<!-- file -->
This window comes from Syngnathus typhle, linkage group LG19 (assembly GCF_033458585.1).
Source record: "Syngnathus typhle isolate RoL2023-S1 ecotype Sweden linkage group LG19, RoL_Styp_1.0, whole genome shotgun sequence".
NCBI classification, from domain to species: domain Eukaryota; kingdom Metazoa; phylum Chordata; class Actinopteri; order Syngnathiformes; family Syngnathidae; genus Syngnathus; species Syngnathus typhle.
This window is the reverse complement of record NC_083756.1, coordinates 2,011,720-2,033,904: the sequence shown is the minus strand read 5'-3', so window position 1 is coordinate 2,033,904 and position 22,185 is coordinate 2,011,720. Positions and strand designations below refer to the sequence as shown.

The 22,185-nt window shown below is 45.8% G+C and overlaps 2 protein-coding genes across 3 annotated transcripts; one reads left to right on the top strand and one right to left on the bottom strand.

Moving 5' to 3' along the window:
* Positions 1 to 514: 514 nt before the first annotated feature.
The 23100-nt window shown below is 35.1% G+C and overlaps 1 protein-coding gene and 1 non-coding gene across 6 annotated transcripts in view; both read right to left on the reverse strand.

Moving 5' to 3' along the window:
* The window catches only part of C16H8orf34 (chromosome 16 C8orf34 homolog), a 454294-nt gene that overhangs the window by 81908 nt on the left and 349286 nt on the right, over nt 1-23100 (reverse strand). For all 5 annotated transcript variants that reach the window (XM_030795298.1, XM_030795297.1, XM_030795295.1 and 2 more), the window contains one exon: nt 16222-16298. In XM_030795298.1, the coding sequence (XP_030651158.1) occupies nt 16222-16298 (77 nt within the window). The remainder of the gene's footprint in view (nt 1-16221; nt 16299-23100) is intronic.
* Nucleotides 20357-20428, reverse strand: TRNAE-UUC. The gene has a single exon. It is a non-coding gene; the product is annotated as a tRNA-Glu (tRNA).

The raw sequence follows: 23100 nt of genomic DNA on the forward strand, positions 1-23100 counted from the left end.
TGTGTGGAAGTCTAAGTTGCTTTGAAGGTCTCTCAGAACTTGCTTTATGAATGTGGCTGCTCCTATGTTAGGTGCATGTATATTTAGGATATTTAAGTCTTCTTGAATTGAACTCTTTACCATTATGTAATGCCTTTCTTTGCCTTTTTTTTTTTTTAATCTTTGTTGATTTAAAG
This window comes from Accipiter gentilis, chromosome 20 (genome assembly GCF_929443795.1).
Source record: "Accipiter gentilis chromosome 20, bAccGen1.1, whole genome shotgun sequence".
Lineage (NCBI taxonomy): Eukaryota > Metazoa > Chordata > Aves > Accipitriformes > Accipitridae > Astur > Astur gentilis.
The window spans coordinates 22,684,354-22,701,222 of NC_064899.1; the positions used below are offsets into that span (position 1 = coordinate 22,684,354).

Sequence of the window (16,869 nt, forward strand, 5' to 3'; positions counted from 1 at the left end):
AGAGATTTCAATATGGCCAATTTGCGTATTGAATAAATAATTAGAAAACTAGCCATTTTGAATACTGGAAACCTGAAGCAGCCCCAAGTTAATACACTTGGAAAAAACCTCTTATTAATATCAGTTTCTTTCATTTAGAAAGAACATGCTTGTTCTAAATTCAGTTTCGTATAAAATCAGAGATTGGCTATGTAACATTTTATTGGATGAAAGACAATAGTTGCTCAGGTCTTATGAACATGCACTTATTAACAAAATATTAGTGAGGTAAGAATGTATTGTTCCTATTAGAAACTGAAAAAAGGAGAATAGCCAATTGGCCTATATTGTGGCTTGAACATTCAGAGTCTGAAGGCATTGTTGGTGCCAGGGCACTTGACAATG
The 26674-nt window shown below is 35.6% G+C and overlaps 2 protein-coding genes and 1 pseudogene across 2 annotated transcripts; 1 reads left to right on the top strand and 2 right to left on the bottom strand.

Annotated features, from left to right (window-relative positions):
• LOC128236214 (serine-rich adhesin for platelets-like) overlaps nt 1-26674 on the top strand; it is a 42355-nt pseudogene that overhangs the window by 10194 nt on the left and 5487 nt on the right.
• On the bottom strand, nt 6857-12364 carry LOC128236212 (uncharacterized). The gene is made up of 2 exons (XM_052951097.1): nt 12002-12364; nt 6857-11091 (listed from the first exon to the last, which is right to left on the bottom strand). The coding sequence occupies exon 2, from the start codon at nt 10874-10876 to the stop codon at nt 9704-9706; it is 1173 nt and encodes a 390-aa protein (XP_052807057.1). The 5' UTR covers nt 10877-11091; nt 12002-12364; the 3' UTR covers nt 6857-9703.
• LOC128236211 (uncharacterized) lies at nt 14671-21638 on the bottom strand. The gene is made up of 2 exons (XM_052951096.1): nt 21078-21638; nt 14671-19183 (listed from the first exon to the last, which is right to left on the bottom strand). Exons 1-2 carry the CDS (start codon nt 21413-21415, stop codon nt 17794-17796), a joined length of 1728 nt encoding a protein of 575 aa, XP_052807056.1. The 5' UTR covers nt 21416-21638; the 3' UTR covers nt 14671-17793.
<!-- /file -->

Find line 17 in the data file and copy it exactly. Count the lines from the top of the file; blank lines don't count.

The window spans coordinates 22,684,354-22,701,222 of NC_064899.1; the positions used below are offsets into that span (position 1 = coordinate 22,684,354).